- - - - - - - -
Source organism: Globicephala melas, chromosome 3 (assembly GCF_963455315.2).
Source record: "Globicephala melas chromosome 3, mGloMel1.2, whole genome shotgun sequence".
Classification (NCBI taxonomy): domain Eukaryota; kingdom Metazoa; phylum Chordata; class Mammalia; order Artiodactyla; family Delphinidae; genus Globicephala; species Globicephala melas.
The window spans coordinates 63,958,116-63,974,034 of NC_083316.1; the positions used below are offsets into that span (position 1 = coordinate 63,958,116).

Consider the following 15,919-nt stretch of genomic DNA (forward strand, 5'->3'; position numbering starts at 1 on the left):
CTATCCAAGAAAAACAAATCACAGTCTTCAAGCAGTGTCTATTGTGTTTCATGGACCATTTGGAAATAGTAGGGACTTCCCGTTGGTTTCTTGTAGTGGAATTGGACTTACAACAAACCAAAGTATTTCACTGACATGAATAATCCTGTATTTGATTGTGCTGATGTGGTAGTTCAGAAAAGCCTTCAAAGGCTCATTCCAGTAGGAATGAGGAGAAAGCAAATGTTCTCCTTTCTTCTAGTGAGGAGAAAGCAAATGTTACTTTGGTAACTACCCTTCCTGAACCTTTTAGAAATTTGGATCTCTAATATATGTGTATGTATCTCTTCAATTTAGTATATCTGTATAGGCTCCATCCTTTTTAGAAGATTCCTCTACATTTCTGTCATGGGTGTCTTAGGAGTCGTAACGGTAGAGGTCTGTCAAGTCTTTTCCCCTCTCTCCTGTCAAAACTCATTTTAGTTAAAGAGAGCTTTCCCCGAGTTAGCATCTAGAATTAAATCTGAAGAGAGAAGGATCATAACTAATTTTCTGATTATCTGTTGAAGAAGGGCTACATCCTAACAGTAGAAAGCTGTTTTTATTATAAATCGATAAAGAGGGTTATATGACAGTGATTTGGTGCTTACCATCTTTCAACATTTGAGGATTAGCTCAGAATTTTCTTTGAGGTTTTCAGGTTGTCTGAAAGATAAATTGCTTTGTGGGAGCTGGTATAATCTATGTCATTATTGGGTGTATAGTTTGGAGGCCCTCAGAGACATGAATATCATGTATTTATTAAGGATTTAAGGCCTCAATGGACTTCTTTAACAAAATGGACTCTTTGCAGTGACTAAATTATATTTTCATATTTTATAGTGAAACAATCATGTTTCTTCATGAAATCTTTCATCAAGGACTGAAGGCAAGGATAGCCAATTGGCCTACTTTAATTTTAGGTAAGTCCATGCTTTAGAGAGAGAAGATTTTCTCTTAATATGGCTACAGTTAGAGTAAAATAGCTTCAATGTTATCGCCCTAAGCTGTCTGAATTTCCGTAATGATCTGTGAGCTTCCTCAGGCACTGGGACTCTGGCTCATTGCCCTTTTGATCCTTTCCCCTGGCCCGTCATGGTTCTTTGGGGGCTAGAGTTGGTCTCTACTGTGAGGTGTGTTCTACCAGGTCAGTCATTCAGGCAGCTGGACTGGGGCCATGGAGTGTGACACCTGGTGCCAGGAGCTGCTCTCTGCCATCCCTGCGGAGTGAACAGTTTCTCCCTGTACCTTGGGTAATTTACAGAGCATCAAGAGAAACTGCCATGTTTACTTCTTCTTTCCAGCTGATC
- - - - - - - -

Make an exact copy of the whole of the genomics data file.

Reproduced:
Source organism: Globicephala melas, chromosome 3 (assembly GCF_963455315.2).
Source record: "Globicephala melas chromosome 3, mGloMel1.2, whole genome shotgun sequence".
Classification (NCBI taxonomy): domain Eukaryota; kingdom Metazoa; phylum Chordata; class Mammalia; order Artiodactyla; family Delphinidae; genus Globicephala; species Globicephala melas.
The window spans coordinates 63,958,116-63,974,034 of NC_083316.1; the positions used below are offsets into that span (position 1 = coordinate 63,958,116).

Consider the following 15,919-nt stretch of genomic DNA (forward strand, 5'->3'; position numbering starts at 1 on the left):
CTATCCAAGAAAAACAAATCACAGTCTTCAAGCAGTGTCTATTGTGTTTCATGGACCATTTGGAAATAGTAGGGACTTCCCGTTGGTTTCTTGTAGTGGAATTGGACTTACAACAAACCAAAGTATTTCACTGACATGAATAATCCTGTATTTGATTGTGCTGATGTGGTAGTTCAGAAAAGCCTTCAAAGGCTCATTCCAGTAGGAATGAGGAGAAAGCAAATGTTCTCCTTTCTTCTAGTGAGGAGAAAGCAAATGTTACTTTGGTAACTACCCTTCCTGAACCTTTTAGAAATTTGGATCTCTAATATATGTGTATGTATCTCTTCAATTTAGTATATCTGTATAGGCTCCATCCTTTTTAGAAGATTCCTCTACATTTCTGTCATGGGTGTCTTAGGAGTCGTAACGGTAGAGGTCTGTCAAGTCTTTTCCCCTCTCTCCTGTCAAAACTCATTTTAGTTAAAGAGAGCTTTCCCCGAGTTAGCATCTAGAATTAAATCTGAAGAGAGAAGGATCATAACTAATTTTCTGATTATCTGTTGAAGAAGGGCTACATCCTAACAGTAGAAAGCTGTTTTTATTATAAATCGATAAAGAGGGTTATATGACAGTGATTTGGTGCTTACCATCTTTCAACATTTGAGGATTAGCTCAGAATTTTCTTTGAGGTTTTCAGGTTGTCTGAAAGATAAATTGCTTTGTGGGAGCTGGTATAATCTATGTCATTATTGGGTGTATAGTTTGGAGGCCCTCAGAGACATGAATATCATGTATTTATTAAGGATTTAAGGCCTCAATGGACTTCTTTAACAAAATGGACTCTTTGCAGTGACTAAATTATATTTTCATATTTTATAGTGAAACAATCATGTTTCTTCATGAAATCTTTCATCAAGGACTGAAGGCAAGGATAGCCAATTGGCCTACTTTAATTTTAGGTAAGTCCATGCTTTAGAGAGAGAAGATTTTCTCTTAATATGGCTACAGTTAGAGTAAAATAGCTTCAATGTTATCGCCCTAAGCTGTCTGAATTTCCGTAATGATCTGTGAGCTTCCTCAGGCACTGGGACTCTGGCTCATTGCCCTTTTGATCCTTTCCCCTGGCCCGTCATGGTTCTTTGGGGGCTAGAGTTGGTCTCTACTGTGAGGTGTGTTCTACCAGGTCAGTCATTCAGGCAGCTGGACTGGGGCCATGGAGTGTGACACCTGGTGCCAGGAGCTGCTCTCTGCCATCCCTGCGGAGTGAACAGTTTCTCCCTGTACCTTGGGTAATTTACAGAGCATCAAGAGAAACTGCCATGTTTACTTCTTCTTTCCAGCTGATC